The Top Annoying Driving Behaviors That Could Lead to Road Rage
According to the Expedia.com® 2014 Road Rage Report, a survey of 1,001 adult Americans answered that texting while driving is the most aggravating driving behavior.
Following distracted driving (rated one of the top five “most aggravating” by 69% of Americans) are the following other top aggravators answered as one of their top five aggravators:
“The Tailgater” (60%)
“The Multi-tasker” (54%)
“The Drifter” (43%)
“The Crawler” (39%)
About 7 in 10 Americans (69%) report having been “flipped off” by another motorist, while only 17% have admitted administering the hand gesture.
The following rank indicates the results for the complete list of “most annoying or offensive” behaviors with the percentage indicating the ratio of those questioned that placed the particular annoying or offensive behavior in their top five.
The Texter (drivers who text, email or talk on a phone while driving): 69%
The Tailgater (drivers who follow others far too closely): 60%
The Multi-tasker (applying makeup, eating, reading, etc.): 54%
The Drifter (either straddling two lanes or weaving between them): 43%
The Crawler (driving well below the speed limit): 39%
The Swerver (failing to signal before changing lanes or turning): 38%
The Left-Lane Hog (drivers who occupy the passing lane without moving): 32%
The Inconsiderate (those who do not let others merge): 30%
The Speeder (driving well past the speed limit at length): 27%
The Honker (drivers who slam the horn at will): 18%
The Unappreciative (drivers who do not give a wave or gesture of thanks): 13%
The Red Light Racer (drivers who inch ever closer to the light when red): 12%
— derrick cbs2 traffic (@derrickcbs2) May 23, 2014
Here are a few added annoying behaviors, or behaviors that compound the above annoying factors — good to know to be prepared to take a deep breath and not react with road rage.
Not proceeding when the light turns green because driver was texting.
Red light runners that proceed on a stale yellow (often at high, reckless speeds), especially when an oncoming vehicle is waiting and yielding the oncoming car, also with a yellow light about to turn read.
Cutting off pedestrian(s) to park in a parking space in a parking lot — any kind of a turn that causes the pedestrian to stop to avoid being run over.
Driver comes around a turn in a parking lot to find a motorist already backing out, but honks or drives aggressively to prevent the motorist from backing out.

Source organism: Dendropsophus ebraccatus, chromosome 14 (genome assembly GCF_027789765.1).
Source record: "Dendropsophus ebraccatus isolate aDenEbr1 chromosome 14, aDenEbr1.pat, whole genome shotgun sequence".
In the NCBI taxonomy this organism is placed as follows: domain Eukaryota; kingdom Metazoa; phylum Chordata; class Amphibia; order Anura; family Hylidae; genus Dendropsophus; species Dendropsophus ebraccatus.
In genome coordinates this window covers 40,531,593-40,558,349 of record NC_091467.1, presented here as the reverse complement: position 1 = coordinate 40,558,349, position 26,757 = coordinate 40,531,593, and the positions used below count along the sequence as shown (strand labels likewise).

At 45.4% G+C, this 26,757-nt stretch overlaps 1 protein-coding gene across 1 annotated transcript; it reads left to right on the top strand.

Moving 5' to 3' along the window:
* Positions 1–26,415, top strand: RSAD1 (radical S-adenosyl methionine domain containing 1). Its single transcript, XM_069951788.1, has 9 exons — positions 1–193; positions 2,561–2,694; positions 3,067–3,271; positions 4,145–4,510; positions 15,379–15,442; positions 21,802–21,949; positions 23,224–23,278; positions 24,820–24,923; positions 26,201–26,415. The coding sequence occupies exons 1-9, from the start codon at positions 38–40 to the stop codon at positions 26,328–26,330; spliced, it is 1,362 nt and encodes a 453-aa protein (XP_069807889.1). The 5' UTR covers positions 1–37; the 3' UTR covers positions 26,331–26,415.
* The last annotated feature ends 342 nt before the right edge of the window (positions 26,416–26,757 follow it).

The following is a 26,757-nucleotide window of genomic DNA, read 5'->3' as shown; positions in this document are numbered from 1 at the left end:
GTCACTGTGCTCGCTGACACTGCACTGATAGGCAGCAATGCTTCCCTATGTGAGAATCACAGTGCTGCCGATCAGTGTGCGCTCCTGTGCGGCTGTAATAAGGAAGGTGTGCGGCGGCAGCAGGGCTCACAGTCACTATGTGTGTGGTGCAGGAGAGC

Similar to above, except driver in lane in a parking lot finds a motorist already backing out slowly next to a full-size van that obstructs visibility, but honks or drives aggressively to prevent the motorist from backing out.
Driver honks horn at driver who has stopped for emergency vehicle when first emergency vehicle passes because they don’t realize a second emergency vehicle is following the first emergency vehicle (usually associated with loud music that prevents siren from being heard).
Motorcycle recklessness (wheelies, weaving, riding between lanes, riding on the shoulder).
Motorcycle mob or gang behavior (group tailgating, group gestures or other antagonizing of other motorists)
Failure to dim bright lights.
Pulling out into traffic in front of the last car in traffic, risking a crash, or causing the last car to brake to yield — the driver could have waited another 3 to 5 seconds and had all the time they needed to pull into traffic safely.
Pulling out in front of a vehicle in traffic as if in a hurry, only to drive slowly once in traffic.
Driving with kids with no secured car seats.
One driver is facing prison time after allegedly firing at someone police say may have cut him off.
Psychologist Robert Nemerovski has studied road rage after his own personal experience when involved in a road rage incident. He believes drivers begin to believe they own the space in front of them. He recommends keeping your driving space calm, such as listening to calm music instead of outrageous talk radio. When something happens? FIDO … Forget It, Drive On.
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